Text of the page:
Cooked bones: Not only are bones a choking hazard, but when cooked they lose their moisture and become brittle meaning they could splinter inside your pet if consumed and pierce their internal organs.
Alcohol and yeast: Pets can’t digest alcohol as quickly as we can so a small amount can be a big problem. Yeast in dough helps it rise, and when fermented it produces ethanol which can lead to alcohol poisoning.
There are some festive foods your pets can consume. In fact, both dogs and cats love lean slithers of meat including turkey, chicken and ham (cooked and unseasoned), steamy vegetables (carrots, parsnips and sprouts), and tasty treats like a nibble or two of cheese. But these foods should only be given to your pet in moderation – nobody wants to be clearing up a mess on the living room carpet at Christmas (or any time of year for that matter). Whether they eat kibble, tinned or raw food, try to ensure your pets diet experiences minimal changes at Christmas to avoid a stomach upset.
Deck the Halls with (Artificial) Boughs of Holly
Festive favourites like holly, ivy, mistletoe and poinsettia are toxic to pets if digested so please keep them out of reach or use artificial plants to decorate your home instead. Plus, needles from fir, spruce or pine Christmas trees can irritate your pet’s mouth, get stuck in their paws or cause an upset tummy if too many are eaten.
While we’re on the topic of Christmas trees, your pet might mistake them for a new toy and risk knocking it over and injuring themselves. With that in mind it’s a good idea for pet owners to secure their tree to the wall and use a citrus spray around it to deter your curious cat or determined dog. Decorative lights are also appealing to pets, but with the added danger of an electric shock, investing in a pre-lit tree is a safe alternative – there won’t be a lose cable or dangling string in sight!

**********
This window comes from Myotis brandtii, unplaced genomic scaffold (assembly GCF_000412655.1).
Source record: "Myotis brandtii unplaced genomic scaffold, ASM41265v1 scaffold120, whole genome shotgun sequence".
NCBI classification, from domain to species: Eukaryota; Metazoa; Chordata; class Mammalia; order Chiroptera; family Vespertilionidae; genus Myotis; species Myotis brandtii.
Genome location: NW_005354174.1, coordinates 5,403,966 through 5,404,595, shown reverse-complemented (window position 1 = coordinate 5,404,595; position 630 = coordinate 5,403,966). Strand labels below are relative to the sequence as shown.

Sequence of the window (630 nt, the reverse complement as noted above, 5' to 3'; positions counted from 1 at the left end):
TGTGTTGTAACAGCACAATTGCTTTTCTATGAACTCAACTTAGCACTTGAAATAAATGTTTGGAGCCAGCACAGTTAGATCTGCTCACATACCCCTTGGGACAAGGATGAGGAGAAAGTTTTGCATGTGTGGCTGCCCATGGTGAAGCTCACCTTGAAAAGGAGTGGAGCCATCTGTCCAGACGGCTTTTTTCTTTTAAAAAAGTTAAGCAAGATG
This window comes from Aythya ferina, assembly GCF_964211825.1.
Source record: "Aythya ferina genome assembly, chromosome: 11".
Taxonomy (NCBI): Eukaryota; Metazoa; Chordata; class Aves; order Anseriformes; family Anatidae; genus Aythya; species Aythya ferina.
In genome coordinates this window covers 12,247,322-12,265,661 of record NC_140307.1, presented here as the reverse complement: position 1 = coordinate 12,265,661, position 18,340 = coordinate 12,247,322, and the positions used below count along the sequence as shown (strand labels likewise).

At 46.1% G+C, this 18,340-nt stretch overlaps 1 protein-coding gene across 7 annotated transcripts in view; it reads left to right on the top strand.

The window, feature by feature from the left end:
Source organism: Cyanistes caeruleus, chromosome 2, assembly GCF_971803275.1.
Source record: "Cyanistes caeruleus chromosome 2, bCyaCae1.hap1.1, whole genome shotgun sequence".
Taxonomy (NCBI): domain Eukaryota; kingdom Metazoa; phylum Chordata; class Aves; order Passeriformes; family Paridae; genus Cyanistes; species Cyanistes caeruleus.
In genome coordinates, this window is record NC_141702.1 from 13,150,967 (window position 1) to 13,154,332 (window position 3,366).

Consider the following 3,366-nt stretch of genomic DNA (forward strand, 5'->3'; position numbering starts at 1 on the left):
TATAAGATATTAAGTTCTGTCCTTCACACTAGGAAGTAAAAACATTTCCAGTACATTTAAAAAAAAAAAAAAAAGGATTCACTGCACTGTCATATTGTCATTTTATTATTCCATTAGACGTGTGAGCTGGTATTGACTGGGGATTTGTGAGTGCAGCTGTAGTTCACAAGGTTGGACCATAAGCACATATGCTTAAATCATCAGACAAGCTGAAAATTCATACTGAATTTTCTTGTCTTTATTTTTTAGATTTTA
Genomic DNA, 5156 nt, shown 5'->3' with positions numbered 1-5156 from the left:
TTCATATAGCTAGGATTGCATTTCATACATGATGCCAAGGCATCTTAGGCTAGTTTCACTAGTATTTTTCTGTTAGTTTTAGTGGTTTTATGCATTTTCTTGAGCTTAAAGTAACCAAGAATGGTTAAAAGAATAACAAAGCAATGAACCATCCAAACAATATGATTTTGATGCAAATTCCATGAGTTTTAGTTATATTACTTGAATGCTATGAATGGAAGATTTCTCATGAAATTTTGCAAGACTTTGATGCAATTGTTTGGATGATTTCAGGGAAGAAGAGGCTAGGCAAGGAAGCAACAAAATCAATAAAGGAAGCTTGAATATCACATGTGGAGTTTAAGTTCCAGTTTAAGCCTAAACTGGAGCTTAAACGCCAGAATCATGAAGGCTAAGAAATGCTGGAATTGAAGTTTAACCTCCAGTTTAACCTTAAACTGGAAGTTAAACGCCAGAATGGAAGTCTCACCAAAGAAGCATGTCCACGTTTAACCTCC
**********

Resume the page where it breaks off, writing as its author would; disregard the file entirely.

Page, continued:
Tinsel is usually harmless to pets, but if they consume a large chunk then it could get stuck in their stomach and you’ll need to make an emergency visit to the vet. And, if you have delicate ornaments and baubles #RookesRecommends putting them higher up on the tree or on a raised shelf. Refrain from putting chocolate decorations or presents on/under the tree too – your pet will sniff them out!
Keep Calm and Jingle All the Way
Perhaps your cat wants to escape the noise as the kids belt our Mariah Carey’s ‘‘All I want for Christmas’’ or maybe your dog enjoys keeping you company in the kitchen while you batch bake mince pies and sausage rolls? Whatever they’d prefer to do should be respected.
If your pet is looking for some of your attention (which is likely) then why not snuggle up on the sofa together and put on a Christmas film – Miracle on 34th Street, Elf or The Muppets Christmas Carole are all fine choices!
Your dog or cat might also appreciate a present of their own on Christmas Day (or even a pet friendly advent calendar in the lead up to Christmas) so treat them at Rooke’s this Christmas! We have a range of festive plush toys and tasty treats they’ll love!
And while your pet is being spoilt this Christmas, spare a thought for those animals who are not so lucky. Consider visiting your local animal rescue centre to help those animals in need of blankets, toys and food at this chilly time of year. Or, if you’re unable to get in a visit this year then a simple donation can go a long way in providing care for these animals over the holidays.
From our families to yours, we hope you all have a happy, safe and merry Christmas. Ho ho ho!